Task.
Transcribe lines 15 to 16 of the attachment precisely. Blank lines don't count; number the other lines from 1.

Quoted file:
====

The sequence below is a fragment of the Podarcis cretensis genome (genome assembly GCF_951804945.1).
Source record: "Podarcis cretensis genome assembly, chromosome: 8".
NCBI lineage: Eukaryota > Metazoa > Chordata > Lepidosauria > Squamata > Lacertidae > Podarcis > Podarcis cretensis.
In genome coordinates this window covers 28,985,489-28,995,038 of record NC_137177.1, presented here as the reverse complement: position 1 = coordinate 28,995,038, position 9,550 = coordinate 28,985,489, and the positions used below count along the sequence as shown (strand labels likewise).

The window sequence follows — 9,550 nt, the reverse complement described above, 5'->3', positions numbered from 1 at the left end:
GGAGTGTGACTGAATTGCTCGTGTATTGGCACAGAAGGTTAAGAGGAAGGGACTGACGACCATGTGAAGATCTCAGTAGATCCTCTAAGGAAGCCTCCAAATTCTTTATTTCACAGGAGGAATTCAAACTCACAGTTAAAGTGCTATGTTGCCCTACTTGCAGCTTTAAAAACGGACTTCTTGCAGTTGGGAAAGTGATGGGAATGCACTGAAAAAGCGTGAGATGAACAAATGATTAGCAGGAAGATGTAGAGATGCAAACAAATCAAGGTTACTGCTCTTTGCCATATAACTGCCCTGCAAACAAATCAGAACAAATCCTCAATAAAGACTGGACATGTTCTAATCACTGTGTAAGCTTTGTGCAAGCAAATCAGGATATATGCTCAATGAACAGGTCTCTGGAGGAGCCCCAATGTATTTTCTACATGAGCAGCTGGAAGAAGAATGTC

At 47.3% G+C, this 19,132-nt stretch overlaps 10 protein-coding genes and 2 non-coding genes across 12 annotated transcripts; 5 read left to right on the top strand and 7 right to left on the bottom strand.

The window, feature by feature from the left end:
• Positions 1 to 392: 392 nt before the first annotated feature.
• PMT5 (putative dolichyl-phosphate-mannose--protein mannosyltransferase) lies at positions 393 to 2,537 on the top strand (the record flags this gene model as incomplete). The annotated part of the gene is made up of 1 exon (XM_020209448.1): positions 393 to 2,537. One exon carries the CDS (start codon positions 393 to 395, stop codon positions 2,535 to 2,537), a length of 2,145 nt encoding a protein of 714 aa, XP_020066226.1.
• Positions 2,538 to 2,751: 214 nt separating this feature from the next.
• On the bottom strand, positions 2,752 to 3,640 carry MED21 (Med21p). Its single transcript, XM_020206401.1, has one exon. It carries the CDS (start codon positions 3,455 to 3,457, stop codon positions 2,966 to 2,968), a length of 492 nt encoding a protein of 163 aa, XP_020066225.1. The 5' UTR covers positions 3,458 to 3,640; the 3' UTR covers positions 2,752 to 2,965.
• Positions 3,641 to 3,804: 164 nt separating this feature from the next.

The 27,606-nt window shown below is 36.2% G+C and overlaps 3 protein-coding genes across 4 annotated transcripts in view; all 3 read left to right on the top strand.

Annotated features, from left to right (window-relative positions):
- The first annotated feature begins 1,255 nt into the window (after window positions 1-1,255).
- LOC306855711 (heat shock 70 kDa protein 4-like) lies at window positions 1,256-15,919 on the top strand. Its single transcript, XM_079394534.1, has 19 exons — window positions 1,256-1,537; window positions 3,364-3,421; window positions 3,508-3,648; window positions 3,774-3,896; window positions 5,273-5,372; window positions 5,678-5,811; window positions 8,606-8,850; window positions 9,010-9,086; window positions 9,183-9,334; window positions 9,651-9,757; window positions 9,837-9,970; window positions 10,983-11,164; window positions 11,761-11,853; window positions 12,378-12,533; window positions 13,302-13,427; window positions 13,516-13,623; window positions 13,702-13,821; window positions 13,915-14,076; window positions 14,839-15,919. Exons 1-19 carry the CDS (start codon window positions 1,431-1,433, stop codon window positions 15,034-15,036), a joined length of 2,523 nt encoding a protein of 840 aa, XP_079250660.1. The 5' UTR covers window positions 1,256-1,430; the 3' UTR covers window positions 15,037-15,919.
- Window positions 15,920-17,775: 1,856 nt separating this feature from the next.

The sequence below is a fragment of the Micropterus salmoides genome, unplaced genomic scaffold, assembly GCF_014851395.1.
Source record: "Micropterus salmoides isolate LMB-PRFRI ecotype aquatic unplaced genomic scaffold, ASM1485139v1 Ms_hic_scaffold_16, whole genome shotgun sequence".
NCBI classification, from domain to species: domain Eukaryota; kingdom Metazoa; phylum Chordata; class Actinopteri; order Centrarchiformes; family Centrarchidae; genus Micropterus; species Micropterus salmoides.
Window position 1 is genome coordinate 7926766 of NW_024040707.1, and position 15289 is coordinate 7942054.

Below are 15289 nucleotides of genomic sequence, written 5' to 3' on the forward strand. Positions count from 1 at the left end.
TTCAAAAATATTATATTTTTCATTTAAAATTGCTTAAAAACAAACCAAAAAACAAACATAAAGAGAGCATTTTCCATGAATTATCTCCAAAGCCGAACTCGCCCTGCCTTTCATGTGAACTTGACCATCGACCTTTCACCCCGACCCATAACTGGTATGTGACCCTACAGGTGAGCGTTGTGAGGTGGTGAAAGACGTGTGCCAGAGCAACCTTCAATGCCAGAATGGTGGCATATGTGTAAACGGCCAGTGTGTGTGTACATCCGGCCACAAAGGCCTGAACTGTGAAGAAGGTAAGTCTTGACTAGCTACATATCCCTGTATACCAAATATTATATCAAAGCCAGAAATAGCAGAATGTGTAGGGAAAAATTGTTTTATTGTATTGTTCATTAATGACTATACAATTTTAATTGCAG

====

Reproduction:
Annotated features, from left to right (window-relative positions):
- The first annotated feature begins 1,255 nt into the window (after window positions 1-1,255).